The Devil’s Edge, by Stephen Booth

devils edge

A series of home invasions seem to be getting increasingly violent. 
Labelled “The Savages” by the press, the gang responsible, who tend to target the rich, start to get a fan following on social media, being portrayed as modern day Robin Hoods.

In the village of Ridding, overlooked by an escarpment known as the Devil’s Edge, the gang seem to have escalated the violence, leaving a woman dead and her husband critically injured.

Ben Cooper, recently promoted to Sergeant, leads his new team in the investigation, while his former boss DS Dianne Fry has basically been sidelined and sent on a bureacracy-laden course.
Cooper has his suspicions that the local deadly attack had nothing to do with the previous violent robberies, but it’s a view not shared by his superiors.

When it seem like there has been a breakthrough in the case, DS Cooper’s position becomes precarious due to disturbing personal developments, and DS Fry is returned to the local fold to liaise with investigators brought in from another division.

A minor quibble: the author seems to have forgotten that Dianne Fry changed her car in the previous book, in this one the traded Peugeot returns.

Whenever I’ve written about Stephen Booth’s books, I’ve mentioned their mix of local folklore, history and landscape. Also frequently mentioned is the difficulty faced by the farming community, having to face significant change  in the business landscape, often making untenable the farming life that has been passed down from generation to generation. Ben Cooper listens to the following song towards the end of the book.

 

 

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Revenge and Dysfunction

kill callThe Kill Call and Lost River are almost two parts of a single story, linked by Dianne Fry having to revisit an event in her past that has shaped her life and career, and is deemed to be affecting her work as a Detective Sergeant.

In The Kill Call there seems to be links between the discovery of a body in a field, and the local fox hunting traditions. Around the time of the suspicious death, blasts of a hunting horn had been  heard, signalling the “kill call”, that in earlier days heralded the killing of a hunted fox.

Booth’s stories mix contemporary issues, folklore, tradition, and elements of recent history into police crime investigations. This book includes references to cold war era nuclear warning procedures as well as modified, present day fox hunt practices (where the trappings and colour of the chase are maintained without the cruelty of killing a fox).

These things are woven around central crimes in which extra-judicial attempts to right past wrongs seemed to have played a part.  How could these disparate elements of traditional and history have a bearing on the investigation of the man’s death, and how do they explain why an important witness seems to have gone into hiding, without trace?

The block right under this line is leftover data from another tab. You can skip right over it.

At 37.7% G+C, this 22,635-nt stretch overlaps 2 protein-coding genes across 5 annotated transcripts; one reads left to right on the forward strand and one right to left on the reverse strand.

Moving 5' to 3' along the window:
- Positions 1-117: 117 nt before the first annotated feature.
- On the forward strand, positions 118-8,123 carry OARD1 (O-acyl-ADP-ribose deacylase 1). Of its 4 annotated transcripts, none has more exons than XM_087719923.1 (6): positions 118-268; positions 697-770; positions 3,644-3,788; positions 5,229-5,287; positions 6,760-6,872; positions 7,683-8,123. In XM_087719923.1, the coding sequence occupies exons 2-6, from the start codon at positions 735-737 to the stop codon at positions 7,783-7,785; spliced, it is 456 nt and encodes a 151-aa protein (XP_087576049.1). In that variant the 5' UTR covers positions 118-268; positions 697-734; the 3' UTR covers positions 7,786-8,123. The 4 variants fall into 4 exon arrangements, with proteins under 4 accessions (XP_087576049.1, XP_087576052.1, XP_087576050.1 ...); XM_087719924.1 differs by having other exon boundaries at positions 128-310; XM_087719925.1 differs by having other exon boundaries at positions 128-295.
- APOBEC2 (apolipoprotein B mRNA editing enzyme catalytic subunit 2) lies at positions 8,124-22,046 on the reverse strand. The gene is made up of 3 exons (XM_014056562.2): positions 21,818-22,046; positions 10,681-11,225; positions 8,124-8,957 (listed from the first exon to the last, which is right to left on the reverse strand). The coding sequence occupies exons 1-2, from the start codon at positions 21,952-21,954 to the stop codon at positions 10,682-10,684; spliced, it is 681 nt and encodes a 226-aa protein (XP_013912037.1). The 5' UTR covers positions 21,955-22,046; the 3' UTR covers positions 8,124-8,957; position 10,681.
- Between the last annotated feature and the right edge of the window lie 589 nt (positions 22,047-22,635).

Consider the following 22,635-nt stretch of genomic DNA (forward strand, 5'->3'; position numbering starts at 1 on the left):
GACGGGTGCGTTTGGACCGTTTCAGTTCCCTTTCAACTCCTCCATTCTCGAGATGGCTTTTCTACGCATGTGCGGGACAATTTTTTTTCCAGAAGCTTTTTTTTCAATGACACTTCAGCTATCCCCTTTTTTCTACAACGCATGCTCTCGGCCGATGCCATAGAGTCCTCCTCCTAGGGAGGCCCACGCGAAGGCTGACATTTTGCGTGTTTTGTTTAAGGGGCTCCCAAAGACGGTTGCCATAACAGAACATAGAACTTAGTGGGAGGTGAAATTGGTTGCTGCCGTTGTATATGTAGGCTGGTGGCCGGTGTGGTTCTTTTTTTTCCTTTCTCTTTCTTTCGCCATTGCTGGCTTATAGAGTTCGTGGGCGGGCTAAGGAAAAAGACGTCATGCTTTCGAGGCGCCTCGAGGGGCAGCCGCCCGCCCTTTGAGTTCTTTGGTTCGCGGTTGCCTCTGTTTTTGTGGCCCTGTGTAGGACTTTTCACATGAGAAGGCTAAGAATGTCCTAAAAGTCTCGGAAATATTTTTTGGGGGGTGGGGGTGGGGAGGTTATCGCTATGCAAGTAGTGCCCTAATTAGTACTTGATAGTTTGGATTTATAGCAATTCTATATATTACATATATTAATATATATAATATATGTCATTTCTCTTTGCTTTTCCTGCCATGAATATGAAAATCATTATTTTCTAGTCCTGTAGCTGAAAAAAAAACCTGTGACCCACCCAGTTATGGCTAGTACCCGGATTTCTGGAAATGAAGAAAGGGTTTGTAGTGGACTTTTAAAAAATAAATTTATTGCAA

During this investigation, DS Fry finds herself drawn into a scenario related to her personal history where she might finally see justice done, but what will be the personal cost?

lost river

Lost River continues Fry’s story.

In the latter part of The Kill Call she was approached by a rape cold-case team who are confident of finally getting a conviction for an attack on Fry several years before. She travels to Birmingham to help with the enquiries, as a witness instead of investigator.

However the investigation doesn’t progress smoothly and it seems like someone wants the truth to remain hidden.

DS Fry tries to find out why the case has stalled again, seeking help from a paranoid ex-colleague who leads her to look for answers from a disbarred lawyer. She discovers that finding the truth is potentially  not always the best outcome.

I was annoyed by the beginning of the book. Long parts of it seemed to be cut and pasted from sections of the previous book. Word for word repetition of significant slabs of text might not have been so noticeable if I’d had a break between books, but I started reading this one immediately after finishing the other. It was a laziness I didn’t expect, and the desired recapping ought to have been handled better.

While DS Fry has to follow her uncomfortable personal path, DC Cooper faces his own troubles after being present at, and unable to prevent, the drowning of a young local girl. He has flashbacks of the experience which seem to indicate the drowning wasn’t an accident, but can those apparent recurring memories be trusted?

Both Cooper and Fry, in their respective cases, discover the complications and hazards of family dysfunction and its potential to cause harm.

 

Dying to Sin by Stephen Booth

dying to sinRenovation work on a derelict farm uncovers a woman’s body, buried near the house.

She had been buried several years before.
So, who was she, and why has no one missed her?

In this book DS Diane Fry’s future with the Edendale police seems to be a little tenuous when bureaucratic changes are made.

That threat to the security of her current position ought to provide a pathway to the change she’s wanted,  and a return to city policing rather than the rural setting in which she’s never felt at home. So why does she seem so unnerved about it?

Stephen Booth again blends a modern day mystery with local folklore and sets it within the harsh winter landscape of the Derbyshire peak district.

 

 

Scared to Live by Stephen Booth

In the seventh of the Cooper and Fry series, DC Ben Cooper is involved in an investigation of the murder of the reclusive Rose Shepherd, who didn’t  legally exist.

Meanwhile, DS Dianne Fry is sent to investigate a fatal house fire that seems to have been deliberately lit, resulting in the deaths of a mother and her two sons.

A hint of international conspiracy also raises its head, but is that possibility a help or a hindrance; and which case does it involve?